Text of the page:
Final results from a Phase 3, long-term, open-label, repeat-dose safety study of diazepam nasal spray for seizure clusters in patients with epilepsy

for the DIAZ.001.05 Study Group

Research output: Contribution to journalArticlepeer-review

6 Scopus citations

Abstract

Objective: A Phase 3 open-label safety study (NCT02721069) evaluated long-term safety of diazepam nasal spray (Valtoco) in patients with epilepsy and frequent seizure clusters. Methods: Patients were 6–65 years old with diagnosed epilepsy and seizure clusters despite stable antiseizure medications. The treatment period was 12 months, with study visits at Day 30 and every 60 days thereafter, after which patients could elect to continue. Doses were based on age and weight. Seizure and treatment information was recorded in diaries. Treatment-emergent adverse events (TEAEs), nasal irritation, and olfactory changes were recorded. Results: Of 163 patients in the safety population, 117 (71.8%) completed the study. Duration of exposure was ≥12 months for 81.6% of patients. There was one death (sudden unexpected death in epilepsy) and one withdrawal owing to a TEAE (major depression), both considered unlikely to be related to treatment. Diazepam nasal spray was administered 4390 times for 3853 seizure clusters, with 485 clusters treated with a second dose within 24 h; 53.4% of patients had monthly average usage of one to two doses, 41.7% two to five doses, and 4.9% more than five doses. No serious TEAEs were considered to be treatment related. TEAEs possibly or probably related to treatment (n = 30) were most commonly nasal discomfort (6.1%); headache (2.5%); and dysgeusia, epistaxis, and somnolence (1.8% each). Only 13 patients (7.9%) showed nasal irritation, and there were no relevant olfactory changes. The safety profile of diazepam nasal spray was generally similar across subgroups based on age, monthly usage, concomitant benzodiazepine therapy, or seasonal allergy/rhinitis. Significance: In this large open-label safety study, the safety profile of diazepam nasal spray was consistent with the established profile of rectal diazepam, and the high retention rate supports effectiveness in this population. A second dose was used in only 12.6% of seizure clusters.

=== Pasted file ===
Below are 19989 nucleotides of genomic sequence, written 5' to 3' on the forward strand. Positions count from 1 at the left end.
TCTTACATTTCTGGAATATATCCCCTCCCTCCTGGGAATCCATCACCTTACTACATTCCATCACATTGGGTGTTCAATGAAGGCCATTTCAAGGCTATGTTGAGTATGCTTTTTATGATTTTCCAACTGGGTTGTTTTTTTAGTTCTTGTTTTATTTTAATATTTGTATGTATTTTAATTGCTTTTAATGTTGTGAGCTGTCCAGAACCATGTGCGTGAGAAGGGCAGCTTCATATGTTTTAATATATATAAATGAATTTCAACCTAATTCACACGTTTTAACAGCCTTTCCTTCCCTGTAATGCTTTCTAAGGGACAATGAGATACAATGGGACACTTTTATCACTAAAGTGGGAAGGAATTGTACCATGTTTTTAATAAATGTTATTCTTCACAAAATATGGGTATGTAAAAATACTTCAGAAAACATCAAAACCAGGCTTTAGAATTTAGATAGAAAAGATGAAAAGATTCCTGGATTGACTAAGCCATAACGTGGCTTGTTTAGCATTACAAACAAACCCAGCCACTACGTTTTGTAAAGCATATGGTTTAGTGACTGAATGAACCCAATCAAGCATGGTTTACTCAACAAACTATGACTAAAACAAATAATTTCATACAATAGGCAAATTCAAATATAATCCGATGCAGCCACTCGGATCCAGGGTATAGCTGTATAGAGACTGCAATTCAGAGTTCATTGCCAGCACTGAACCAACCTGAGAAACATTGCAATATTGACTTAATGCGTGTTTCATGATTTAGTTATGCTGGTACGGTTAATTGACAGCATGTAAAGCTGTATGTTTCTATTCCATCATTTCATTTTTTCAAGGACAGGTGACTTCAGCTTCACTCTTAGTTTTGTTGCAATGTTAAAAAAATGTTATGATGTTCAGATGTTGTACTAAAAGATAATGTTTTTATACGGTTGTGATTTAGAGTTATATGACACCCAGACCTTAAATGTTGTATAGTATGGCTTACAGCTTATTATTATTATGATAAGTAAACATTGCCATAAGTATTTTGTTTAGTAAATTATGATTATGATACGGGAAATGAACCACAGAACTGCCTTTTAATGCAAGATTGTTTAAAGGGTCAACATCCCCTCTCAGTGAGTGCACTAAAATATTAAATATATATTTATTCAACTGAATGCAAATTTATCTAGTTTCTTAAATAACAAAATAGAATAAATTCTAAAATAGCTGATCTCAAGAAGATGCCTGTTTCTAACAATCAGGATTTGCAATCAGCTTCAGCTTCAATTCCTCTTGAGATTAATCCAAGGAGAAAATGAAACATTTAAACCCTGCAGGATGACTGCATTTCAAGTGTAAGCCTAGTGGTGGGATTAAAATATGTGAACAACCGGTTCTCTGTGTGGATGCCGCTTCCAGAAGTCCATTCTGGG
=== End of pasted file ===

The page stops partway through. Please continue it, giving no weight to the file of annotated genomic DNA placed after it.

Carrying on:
Original languageEnglish
Pages (from-to)2485-2495
Number of pages11
JournalEpilepsia
Volume62
Issue number10
DOIs
StatePublished - Oct 2021

Keywords

  • acute repetitive seizure
  • diazepam
  • intranasal
  • rescue
  • stereotypic episodes of frequent seizure activity

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